An article from the New York Times provocatively titled Can a Picasso Cure You?, went viral as soon as it was published. References to it were appearing repeatedly on Facebook and Twitter all day.
First of all, the title is just too delicious to not stop and take a read. Charles McGrath is reporting on the latest undertaking of Alexander Melamid, certainly an artist and personality with an extremely checkered past. McGrath’s tone is tongue in cheek and his approach is more novelty than newsworthy. Melamid has opened up an “art clinic” where art is used to heal whatever ails you. Sometimes it is just viewing a Monet, or buying an art candle. The process isn’t described in detail.
Here’s a taste of McGrath’s point of view:
How the art-healing process works is not entirely clear, but it may involve invisible particles called creatons. “The creatons are everywhere, and they go into the human body,” said Mr. Melamid, who is small and animated and has a nimbus of white mad-scientist hair. “If the creatons are used properly and nicely, they can enhance your body functions. They will help you to live happier and will also get rid of impurities. They enter through your kundalini and also into your eyes.”
Reading about creatons in the New York Times is a novelty of its own and yes, just a bit preposterous. But there is some poetry in this “mad-scientist” scheme that brings a sense of delight to me. Creatons! Who knew? And even without any required scientific backup, Melamid goes on to offer up some recommendations that are actually right in line with my own beliefs and practices. For example, there is no question that art heals. How that works is a mystery to me, but it shifts my moods and state of mind. Like magic.
And then there is the issue of limiting your exposure, particularly when you visit a museum or Chelsea:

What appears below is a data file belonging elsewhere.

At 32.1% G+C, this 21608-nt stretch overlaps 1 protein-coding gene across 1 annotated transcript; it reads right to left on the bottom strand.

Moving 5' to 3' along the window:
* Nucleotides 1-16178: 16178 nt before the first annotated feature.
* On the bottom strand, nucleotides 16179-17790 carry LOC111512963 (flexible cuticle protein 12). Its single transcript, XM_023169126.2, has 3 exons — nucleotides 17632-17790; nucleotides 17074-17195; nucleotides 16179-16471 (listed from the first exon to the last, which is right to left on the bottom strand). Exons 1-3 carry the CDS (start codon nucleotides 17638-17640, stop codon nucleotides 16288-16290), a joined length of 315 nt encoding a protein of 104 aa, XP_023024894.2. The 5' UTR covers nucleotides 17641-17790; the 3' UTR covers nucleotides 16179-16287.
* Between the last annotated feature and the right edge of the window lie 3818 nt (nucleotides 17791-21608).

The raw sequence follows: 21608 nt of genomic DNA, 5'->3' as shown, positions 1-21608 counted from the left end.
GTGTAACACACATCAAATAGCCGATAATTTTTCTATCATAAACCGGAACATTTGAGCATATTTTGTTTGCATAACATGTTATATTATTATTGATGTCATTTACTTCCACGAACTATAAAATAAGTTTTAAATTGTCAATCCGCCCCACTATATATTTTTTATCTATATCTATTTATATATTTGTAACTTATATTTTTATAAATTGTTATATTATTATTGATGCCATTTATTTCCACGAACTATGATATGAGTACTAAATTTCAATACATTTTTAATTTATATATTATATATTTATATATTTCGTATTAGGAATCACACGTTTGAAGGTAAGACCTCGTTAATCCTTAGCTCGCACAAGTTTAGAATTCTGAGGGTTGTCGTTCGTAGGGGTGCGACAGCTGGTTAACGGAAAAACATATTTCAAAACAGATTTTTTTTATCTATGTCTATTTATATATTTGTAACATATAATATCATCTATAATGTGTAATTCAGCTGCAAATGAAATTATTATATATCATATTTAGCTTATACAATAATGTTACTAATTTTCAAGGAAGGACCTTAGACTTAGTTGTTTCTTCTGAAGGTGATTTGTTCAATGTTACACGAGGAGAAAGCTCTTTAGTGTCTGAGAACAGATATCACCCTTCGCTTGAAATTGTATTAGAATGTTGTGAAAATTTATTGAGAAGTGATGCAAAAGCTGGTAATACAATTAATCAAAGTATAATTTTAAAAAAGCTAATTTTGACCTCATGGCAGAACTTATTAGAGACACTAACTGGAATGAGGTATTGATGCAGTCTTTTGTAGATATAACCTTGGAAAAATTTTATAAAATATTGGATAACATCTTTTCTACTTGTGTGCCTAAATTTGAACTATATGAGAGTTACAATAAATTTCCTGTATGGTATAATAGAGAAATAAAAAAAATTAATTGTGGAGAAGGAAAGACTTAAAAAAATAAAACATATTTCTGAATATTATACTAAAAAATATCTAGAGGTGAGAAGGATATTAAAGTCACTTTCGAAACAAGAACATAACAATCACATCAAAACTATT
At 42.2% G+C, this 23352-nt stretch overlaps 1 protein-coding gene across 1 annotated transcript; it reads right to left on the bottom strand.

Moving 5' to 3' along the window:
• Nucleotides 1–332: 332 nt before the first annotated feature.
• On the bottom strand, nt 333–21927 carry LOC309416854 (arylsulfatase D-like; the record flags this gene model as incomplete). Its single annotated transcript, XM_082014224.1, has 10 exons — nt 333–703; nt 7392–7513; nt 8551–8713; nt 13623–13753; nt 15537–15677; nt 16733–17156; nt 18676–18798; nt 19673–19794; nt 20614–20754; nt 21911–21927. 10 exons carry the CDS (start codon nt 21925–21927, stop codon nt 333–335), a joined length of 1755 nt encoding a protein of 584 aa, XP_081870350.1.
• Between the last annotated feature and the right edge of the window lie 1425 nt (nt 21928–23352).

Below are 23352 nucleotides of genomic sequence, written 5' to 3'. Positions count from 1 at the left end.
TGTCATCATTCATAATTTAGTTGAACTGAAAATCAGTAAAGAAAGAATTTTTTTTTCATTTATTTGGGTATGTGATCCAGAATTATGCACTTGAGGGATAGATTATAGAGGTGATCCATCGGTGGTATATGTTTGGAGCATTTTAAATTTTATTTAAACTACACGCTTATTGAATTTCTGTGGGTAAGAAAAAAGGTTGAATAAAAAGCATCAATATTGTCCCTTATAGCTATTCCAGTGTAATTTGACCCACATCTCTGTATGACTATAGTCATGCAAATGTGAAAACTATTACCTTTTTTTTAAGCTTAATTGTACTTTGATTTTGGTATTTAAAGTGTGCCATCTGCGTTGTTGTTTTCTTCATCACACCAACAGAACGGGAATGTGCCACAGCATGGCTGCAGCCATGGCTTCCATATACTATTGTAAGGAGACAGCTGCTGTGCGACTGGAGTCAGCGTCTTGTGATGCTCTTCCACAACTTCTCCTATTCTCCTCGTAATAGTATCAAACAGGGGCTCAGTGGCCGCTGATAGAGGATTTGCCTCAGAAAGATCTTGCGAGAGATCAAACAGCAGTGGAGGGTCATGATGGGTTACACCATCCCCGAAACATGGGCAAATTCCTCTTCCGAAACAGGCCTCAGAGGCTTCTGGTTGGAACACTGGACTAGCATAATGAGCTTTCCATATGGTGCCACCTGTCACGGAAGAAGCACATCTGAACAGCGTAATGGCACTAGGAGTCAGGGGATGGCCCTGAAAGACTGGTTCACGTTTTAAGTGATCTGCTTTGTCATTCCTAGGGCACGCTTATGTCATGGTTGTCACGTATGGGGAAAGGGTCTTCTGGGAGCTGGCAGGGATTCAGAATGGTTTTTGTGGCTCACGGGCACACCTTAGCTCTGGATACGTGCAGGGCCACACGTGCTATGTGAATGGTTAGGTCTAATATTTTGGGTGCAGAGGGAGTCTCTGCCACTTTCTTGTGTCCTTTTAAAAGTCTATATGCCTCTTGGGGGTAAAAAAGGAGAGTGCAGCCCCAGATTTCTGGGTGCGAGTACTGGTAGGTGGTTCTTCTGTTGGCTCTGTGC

He [Melamid] went on to explain that a lot of visual information was bad for the patient. “So when you go to a museum,” he continued, “you have to be very discreet. You don’t want overexposure — that’s as dangerous as to take too many medicines. Art needs to be taken in moderation and according to a specialist who can prescribe the right dosage.”
I’ve been doing selective viewing at museums for years now. I highly recommend this approach.
And who knows where this will go? Here’s Melamid’s thoughts on his own role:
“The question is whether I will step over and become real,” Mr. Melamid said. “Whether I will stop being an artist or a conceptualist and become a real healer. That’s what I want to do. I know I’ll never do it, but that’s what I want to do.”
Speaking of his clinic, he said: “Besides being a great idea, it’s something everyone can relate to. It takes art a little bit off the pedestal. You can art-charge your water or your vodka, you can buy an art candle. And it’s funny. I discovered five years ago that the truth is funny. Not everything that’s funny is true, for sure. But whatever is not funny is not true. That’s why truth has never been revealed, because scientists don’t understand that the end product needs to be funny.”
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